Instead of reaching for a drink or a drug, people suffering from addictions now can turn to their smartphones and the Addicaid app, which uses a combination of adaptive artificial intelligence, machine learning and clinical research to help keep people on the road to recovery.
The Addicaid mobile app is designed to help people with a variety of addictions, ranging from alcohol and drugs to gambling and pornography,according to an article in CNN<. The combination of technologies allows Addicaid to deliver a personalized experience for users. The app gathers information from users and analyzes that data to predict when people might on the verge of relapsing into additive behavior.
The company said its analytics engine helps it to uncover critical information on the causes and effects of addiction. The app’s features are designed to promote user adherence to a continuum of care and to improve outcomes by measuring the impact of treatment.
“I’d characterize (our technology) as multi-feedback-driven, adaptive AI,” said Sam Frons, founder and CEO of New York-based Addicaid, in emailed comments. She added that the Addicaid employs sentiment analysis as one of its elements, although it’s not the app’s defining feature.
Addicaid gathers information about users and guides their recovery through several processes. First, the app engages in users in an intake assessment to learn about their treatment history, their current situation and other possible disorders. Addicaid then has users engage in daily activities that cultivate their own unique coping strategies.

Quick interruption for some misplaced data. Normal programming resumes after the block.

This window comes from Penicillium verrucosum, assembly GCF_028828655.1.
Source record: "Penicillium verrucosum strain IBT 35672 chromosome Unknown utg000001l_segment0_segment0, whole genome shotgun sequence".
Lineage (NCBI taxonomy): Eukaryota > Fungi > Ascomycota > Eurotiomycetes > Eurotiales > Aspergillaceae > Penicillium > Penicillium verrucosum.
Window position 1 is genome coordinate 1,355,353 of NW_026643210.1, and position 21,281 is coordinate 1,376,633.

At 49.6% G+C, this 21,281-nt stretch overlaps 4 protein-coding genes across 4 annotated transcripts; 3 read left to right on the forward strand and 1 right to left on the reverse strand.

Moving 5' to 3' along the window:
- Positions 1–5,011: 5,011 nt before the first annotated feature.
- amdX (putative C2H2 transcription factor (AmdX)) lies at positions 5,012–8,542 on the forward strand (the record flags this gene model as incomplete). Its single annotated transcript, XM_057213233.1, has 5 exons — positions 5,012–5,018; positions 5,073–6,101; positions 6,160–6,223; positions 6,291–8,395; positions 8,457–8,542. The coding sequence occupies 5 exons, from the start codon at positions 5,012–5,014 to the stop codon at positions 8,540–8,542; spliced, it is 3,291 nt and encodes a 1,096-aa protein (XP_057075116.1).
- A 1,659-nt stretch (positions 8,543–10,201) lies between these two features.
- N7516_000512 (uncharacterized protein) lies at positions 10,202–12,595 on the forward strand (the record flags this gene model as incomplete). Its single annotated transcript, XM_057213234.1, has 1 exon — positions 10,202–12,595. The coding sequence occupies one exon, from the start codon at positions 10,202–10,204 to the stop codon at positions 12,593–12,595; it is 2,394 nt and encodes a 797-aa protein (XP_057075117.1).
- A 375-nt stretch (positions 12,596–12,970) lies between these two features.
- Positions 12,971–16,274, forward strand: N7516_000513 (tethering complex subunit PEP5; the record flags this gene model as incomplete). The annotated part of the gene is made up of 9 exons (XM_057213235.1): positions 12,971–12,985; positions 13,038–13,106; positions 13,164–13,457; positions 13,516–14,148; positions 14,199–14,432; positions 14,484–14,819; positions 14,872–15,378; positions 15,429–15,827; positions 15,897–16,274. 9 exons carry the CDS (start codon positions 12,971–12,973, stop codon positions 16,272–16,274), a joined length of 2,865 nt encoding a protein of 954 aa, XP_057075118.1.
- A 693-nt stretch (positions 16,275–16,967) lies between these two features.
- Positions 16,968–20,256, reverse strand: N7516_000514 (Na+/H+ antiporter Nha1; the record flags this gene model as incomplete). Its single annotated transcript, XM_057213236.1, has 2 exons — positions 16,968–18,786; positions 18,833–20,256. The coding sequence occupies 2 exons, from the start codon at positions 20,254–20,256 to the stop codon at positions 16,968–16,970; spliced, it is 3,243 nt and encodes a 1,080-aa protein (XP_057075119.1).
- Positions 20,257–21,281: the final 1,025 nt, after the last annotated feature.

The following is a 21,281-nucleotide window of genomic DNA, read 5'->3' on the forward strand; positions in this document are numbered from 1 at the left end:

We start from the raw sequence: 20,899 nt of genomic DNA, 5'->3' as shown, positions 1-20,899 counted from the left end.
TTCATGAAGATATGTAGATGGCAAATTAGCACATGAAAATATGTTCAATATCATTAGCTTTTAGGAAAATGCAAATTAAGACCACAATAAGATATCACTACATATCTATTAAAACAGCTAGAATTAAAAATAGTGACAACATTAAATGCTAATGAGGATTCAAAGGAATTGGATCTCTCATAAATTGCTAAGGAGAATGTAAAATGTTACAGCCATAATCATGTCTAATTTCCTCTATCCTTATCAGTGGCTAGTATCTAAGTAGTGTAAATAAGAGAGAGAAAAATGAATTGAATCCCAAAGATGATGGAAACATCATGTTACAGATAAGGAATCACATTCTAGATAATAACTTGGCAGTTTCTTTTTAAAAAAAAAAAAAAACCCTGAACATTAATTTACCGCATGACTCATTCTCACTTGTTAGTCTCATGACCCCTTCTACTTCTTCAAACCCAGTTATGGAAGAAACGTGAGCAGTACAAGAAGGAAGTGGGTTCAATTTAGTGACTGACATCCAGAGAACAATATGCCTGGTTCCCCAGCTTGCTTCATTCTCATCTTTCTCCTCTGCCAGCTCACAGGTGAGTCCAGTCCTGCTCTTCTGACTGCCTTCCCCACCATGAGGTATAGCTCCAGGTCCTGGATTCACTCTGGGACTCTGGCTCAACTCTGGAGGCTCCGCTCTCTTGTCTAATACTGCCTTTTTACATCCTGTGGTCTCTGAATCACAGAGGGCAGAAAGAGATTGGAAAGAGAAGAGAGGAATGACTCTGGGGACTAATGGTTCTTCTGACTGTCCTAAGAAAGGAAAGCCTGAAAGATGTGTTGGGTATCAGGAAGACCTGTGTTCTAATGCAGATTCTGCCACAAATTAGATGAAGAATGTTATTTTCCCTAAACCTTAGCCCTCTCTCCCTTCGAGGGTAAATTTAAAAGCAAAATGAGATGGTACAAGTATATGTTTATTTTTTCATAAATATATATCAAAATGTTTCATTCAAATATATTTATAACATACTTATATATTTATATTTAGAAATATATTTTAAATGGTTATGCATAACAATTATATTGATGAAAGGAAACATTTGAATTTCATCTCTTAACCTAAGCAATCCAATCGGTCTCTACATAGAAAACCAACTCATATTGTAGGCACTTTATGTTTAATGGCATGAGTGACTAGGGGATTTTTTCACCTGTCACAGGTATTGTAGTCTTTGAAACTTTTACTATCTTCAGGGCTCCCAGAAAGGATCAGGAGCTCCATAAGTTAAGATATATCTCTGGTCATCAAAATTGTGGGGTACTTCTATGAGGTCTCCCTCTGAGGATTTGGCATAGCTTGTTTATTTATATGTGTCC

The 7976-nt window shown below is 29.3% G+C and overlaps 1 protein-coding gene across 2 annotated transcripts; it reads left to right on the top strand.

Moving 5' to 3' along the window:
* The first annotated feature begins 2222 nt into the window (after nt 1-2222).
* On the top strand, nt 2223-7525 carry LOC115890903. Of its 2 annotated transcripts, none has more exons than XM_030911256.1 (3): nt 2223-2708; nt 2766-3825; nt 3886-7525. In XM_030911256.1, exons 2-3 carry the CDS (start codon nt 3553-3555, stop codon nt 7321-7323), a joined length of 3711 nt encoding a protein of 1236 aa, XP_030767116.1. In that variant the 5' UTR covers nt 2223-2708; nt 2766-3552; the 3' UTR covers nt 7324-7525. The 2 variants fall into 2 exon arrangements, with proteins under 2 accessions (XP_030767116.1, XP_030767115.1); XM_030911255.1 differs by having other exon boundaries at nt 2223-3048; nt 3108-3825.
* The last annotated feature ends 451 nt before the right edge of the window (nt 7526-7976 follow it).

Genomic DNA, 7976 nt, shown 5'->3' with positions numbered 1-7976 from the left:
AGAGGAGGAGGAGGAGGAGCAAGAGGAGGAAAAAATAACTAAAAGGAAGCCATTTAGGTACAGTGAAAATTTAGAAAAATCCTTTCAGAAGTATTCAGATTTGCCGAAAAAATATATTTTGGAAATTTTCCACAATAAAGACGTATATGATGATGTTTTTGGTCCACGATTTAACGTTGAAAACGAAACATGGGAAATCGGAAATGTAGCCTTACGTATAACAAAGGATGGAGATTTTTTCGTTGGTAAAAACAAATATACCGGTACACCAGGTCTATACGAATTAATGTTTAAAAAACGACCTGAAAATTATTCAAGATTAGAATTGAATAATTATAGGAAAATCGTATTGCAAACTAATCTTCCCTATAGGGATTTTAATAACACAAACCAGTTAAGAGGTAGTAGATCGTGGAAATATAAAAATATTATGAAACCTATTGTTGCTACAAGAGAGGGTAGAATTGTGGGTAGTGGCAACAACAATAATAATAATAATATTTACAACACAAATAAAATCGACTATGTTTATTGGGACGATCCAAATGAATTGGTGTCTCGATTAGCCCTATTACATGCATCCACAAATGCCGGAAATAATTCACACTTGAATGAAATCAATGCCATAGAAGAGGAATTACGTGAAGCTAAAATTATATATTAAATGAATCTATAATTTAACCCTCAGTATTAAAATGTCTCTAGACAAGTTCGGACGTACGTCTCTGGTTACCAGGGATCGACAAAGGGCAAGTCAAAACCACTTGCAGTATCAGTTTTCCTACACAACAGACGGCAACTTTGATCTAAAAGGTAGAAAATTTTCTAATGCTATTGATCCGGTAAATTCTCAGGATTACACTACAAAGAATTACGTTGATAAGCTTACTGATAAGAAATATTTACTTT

Based on the information that users enter and their choice of words, Addicaid can predict when people might be at risk of relapsing into addictive behaviors.
The company said its solution provides an alternative to conventional 12-step models for addiction that rely on abstinence, spirituality and anonymity. Addicaid noted there are 23.5 million addiction disorders in the US, but only 0.5 percent of those who seek treatment maintain their recovery. The company’s website criticizes treatment centers for not measuring success rates and continuing to adhere to the 12-step program, which it described as “invalidated.”
In contrast, Addicaid contends it improves outcomes by measuring treatment impact. The company also notes that its app was developed by a team that includes recovering addicts, product designers and addiction experts.
Frons describes herself as a “recoverer,” and openly discusses how her own addiction issues gave her the insights needed to establish Addicaid.
Addicaid is now available for free on the Apple App Store and on Google Play.
Tyler Schulze is vice president, strategy & development at Veritone. He serves as general manager for developer partnerships, cognitive engine ecosystem, and media ingestion for the Veritone platform. Learn more about our platform and join the Veritone developer ecosystem today.